Marty Graham 5:30 p.m., Aug. 29
- Community Blog
- Writing to Remember
A Pit Bull's Point of View
Now that the testicles have been ripped off a 6-month-old-baby in Murietta, I suppose it will be even harder to convince people that my two pit bulls aren't dangerous.
I adopted Gus (formerly known as Lavidicus) two weeks ago. He and my other three dogs have brought me great joy at a time of great sorrow--my dad is wasting away due to cancer. He starts chemo next week.
I didn't decide that I wanted to be a pit bull owner to be cool--I liked what I saw in both Gus and Nancy while temperament testing them at the county animal shelter in Carlsbad.
Gus had a hard time finding a home--his bloodshot eyes and flakey skin due to stress told me he had "had it" with shelter life. And as a person who is dog savvy, I knew he'd make someone a great, great pet. Luckily, that someone is me.
He was perfectly willing to follow me everywhere which suggests he had no prblem looking at me as his leader. When I didn't like what he was doing, I could easily call him off. And he didn't give a rat's ass when an old, crotchety dog got in his face and barked which was a good sign because I have an old, crotchety dog myself.
Gus is "alpha" and scientists have found that alpha dogs are unflappable due to a high level of Serotonin--an ingredient found in psychiatric drugs. You could drop Gus fron an airplane and it wouldn't faze him. I trust him around kids (although no child should be left alone with a pet) and because I know enough about dogs to avoid the pit falls (excuse the pun) I don't run the risk of endangering other people's lives and animals with my pets.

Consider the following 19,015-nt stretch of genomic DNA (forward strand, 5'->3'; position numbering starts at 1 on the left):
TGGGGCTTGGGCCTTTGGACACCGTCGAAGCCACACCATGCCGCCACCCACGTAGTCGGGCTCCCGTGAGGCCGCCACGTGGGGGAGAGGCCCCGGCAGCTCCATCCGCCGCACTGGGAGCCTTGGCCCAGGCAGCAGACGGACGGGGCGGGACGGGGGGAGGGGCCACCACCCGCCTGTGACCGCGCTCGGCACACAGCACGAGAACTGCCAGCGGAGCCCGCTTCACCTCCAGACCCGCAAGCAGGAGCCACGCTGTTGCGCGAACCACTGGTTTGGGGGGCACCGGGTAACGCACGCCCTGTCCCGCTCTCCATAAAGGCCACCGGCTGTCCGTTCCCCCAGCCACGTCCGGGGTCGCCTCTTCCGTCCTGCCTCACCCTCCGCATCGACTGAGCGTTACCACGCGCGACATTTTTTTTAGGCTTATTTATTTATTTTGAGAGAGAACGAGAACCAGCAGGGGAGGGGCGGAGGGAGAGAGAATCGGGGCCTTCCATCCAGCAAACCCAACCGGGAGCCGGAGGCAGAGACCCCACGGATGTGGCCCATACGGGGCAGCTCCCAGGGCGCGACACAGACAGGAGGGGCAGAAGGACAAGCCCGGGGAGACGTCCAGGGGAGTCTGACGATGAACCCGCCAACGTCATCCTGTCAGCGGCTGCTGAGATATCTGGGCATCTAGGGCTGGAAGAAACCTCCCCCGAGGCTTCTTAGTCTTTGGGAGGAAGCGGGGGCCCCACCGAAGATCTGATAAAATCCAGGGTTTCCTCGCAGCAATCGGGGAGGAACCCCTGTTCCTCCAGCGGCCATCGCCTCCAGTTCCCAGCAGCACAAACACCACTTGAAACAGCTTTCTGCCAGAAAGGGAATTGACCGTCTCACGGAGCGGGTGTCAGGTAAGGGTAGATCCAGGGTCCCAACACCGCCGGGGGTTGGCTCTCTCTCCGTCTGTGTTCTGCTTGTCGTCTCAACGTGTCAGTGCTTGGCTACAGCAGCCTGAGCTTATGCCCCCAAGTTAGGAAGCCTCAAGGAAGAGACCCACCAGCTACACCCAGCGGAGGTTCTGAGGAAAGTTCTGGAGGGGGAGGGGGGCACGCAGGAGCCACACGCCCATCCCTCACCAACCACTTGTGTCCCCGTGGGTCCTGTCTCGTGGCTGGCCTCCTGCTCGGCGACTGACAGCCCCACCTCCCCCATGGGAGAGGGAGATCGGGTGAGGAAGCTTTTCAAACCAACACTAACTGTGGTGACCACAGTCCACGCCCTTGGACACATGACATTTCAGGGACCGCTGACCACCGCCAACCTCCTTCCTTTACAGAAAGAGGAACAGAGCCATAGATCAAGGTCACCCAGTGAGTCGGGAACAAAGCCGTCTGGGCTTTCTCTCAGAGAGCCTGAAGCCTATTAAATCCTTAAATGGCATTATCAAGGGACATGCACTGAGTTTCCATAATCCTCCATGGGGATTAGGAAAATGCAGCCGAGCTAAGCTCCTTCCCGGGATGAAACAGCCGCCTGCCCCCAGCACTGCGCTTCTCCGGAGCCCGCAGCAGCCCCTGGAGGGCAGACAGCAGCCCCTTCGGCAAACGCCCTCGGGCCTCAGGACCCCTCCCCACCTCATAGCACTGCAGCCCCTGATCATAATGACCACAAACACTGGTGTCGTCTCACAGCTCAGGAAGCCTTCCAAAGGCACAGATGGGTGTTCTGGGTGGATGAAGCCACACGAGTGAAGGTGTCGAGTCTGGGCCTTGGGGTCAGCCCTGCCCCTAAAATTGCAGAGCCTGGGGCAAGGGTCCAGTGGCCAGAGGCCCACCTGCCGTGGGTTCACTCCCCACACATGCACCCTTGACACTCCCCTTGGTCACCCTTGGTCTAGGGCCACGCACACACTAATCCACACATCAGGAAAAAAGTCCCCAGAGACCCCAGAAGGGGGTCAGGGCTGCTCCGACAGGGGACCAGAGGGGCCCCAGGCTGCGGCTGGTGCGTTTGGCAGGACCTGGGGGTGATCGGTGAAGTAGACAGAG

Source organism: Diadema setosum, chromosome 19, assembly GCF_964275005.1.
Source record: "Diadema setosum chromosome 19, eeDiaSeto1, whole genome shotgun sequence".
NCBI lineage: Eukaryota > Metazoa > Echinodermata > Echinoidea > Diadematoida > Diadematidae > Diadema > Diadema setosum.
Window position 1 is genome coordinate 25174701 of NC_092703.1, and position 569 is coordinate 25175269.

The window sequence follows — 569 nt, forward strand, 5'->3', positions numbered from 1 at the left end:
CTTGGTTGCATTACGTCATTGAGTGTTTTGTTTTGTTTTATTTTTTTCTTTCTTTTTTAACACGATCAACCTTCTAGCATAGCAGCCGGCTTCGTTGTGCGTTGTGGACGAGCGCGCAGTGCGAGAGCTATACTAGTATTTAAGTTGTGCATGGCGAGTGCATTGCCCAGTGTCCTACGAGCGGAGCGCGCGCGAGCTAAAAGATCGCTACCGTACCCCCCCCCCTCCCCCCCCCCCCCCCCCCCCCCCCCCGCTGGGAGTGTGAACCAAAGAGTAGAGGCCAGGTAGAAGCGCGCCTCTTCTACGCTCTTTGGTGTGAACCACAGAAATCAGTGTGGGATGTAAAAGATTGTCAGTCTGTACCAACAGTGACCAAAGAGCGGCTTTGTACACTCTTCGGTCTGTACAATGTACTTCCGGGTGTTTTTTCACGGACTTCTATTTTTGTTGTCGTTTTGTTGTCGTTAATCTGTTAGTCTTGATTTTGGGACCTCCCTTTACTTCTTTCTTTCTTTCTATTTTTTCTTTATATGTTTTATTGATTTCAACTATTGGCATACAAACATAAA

Studies have shown that the quick, spontaneous movements and high-pitched voices of small children can trigger attacks in ordinary household dogs. Pit bulls tend to be high in prey drive so they are especially vulnerable to mistaking a human baby as a squirrel, rabbit, cat or other types of prey.
Monday's attack in Murrieta doesn't suggest in itself that the two pit bulls (who have been euthanized) were aggrssive to people or dogs--their behavior simply suggests that the testastrone they smelled in the little boy triggered something in them--possibly they were unneutered males. Unneutered dogs tend to have issues with other males.
The first rule of dog training is, "it's always the owners fault." The two woman who were naive enough to leave a baby on the floor with two "nice" pit bulls, were ignorant of dog behavior and should be charged with child neglect.
People are the cause of these tragedies and not the dogs. Seventy percent of all dogs in America's shelters are pit bulls and pit bull mixes (which suggests there are at least as many out in public) and yet we hear about relatively few pit bull attacks.
As a rule, pit bulls are a strong, dominant breed that are better left in the hands of experienced dog owners. For some reason, everyone who has ever owned a dog considers himself a dog expert. If this were the case, owners would know everything their dogs are thinking and would have complete control over them. This is rarely the case.
Studying behavior, applying the principles effectively and observing the dogs in your pack for years makes an experienced dog owner. The number of pit bull attacks, when compared to the number of dogs being sent to the euthanasia table out of owner ignorance, leads me to believe they are much more the victims of us than we are of them.